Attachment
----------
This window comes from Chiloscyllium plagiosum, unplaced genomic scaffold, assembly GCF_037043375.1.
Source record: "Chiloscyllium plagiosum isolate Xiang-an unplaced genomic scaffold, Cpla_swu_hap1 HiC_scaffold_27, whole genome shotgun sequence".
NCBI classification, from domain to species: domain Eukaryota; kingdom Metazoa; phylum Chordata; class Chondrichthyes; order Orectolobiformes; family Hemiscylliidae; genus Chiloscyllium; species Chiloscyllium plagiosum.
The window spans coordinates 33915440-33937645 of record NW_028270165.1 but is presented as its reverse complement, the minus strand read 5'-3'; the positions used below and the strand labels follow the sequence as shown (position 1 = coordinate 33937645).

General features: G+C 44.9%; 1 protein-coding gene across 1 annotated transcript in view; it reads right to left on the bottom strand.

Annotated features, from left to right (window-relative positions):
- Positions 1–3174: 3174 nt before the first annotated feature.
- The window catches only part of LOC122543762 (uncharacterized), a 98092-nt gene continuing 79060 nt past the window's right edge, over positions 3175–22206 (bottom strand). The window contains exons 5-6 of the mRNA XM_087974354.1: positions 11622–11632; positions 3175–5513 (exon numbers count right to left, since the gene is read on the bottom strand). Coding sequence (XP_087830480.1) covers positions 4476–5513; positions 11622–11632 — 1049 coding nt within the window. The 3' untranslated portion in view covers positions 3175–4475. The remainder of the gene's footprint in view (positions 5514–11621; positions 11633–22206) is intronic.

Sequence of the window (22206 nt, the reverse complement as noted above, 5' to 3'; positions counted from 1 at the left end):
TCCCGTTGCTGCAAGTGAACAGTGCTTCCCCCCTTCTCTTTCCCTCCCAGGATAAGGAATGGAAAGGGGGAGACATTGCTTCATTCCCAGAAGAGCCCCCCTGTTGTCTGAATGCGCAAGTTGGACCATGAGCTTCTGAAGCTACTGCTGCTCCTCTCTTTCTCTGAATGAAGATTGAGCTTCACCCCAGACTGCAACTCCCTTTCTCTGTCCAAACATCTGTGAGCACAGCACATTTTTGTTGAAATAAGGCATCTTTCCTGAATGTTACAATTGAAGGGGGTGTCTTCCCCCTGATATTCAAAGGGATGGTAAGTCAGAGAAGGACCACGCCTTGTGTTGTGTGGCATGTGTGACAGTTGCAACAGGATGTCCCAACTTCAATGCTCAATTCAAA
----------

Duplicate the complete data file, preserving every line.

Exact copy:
This window comes from Chiloscyllium plagiosum, unplaced genomic scaffold, assembly GCF_037043375.1.
Source record: "Chiloscyllium plagiosum isolate Xiang-an unplaced genomic scaffold, Cpla_swu_hap1 HiC_scaffold_27, whole genome shotgun sequence".
NCBI classification, from domain to species: domain Eukaryota; kingdom Metazoa; phylum Chordata; class Chondrichthyes; order Orectolobiformes; family Hemiscylliidae; genus Chiloscyllium; species Chiloscyllium plagiosum.
The window spans coordinates 33915440-33937645 of record NW_028270165.1 but is presented as its reverse complement, the minus strand read 5'-3'; the positions used below and the strand labels follow the sequence as shown (position 1 = coordinate 33937645).

General features: G+C 44.9%; 1 protein-coding gene across 1 annotated transcript in view; it reads right to left on the bottom strand.

Annotated features, from left to right (window-relative positions):
- Positions 1–3174: 3174 nt before the first annotated feature.
- The window catches only part of LOC122543762 (uncharacterized), a 98092-nt gene continuing 79060 nt past the window's right edge, over positions 3175–22206 (bottom strand). The window contains exons 5-6 of the mRNA XM_087974354.1: positions 11622–11632; positions 3175–5513 (exon numbers count right to left, since the gene is read on the bottom strand). Coding sequence (XP_087830480.1) covers positions 4476–5513; positions 11622–11632 — 1049 coding nt within the window. The 3' untranslated portion in view covers positions 3175–4475. The remainder of the gene's footprint in view (positions 5514–11621; positions 11633–22206) is intronic.

Sequence of the window (22206 nt, the reverse complement as noted above, 5' to 3'; positions counted from 1 at the left end):
TCCCGTTGCTGCAAGTGAACAGTGCTTCCCCCCTTCTCTTTCCCTCCCAGGATAAGGAATGGAAAGGGGGAGACATTGCTTCATTCCCAGAAGAGCCCCCCTGTTGTCTGAATGCGCAAGTTGGACCATGAGCTTCTGAAGCTACTGCTGCTCCTCTCTTTCTCTGAATGAAGATTGAGCTTCACCCCAGACTGCAACTCCCTTTCTCTGTCCAAACATCTGTGAGCACAGCACATTTTTGTTGAAATAAGGCATCTTTCCTGAATGTTACAATTGAAGGGGGTGTCTTCCCCCTGATATTCAAAGGGATGGTAAGTCAGAGAAGGACCACGCCTTGTGTTGTGTGGCATGTGTGACAGTTGCAACAGGATGTCCCAACTTCAATGCTCAATTCAAA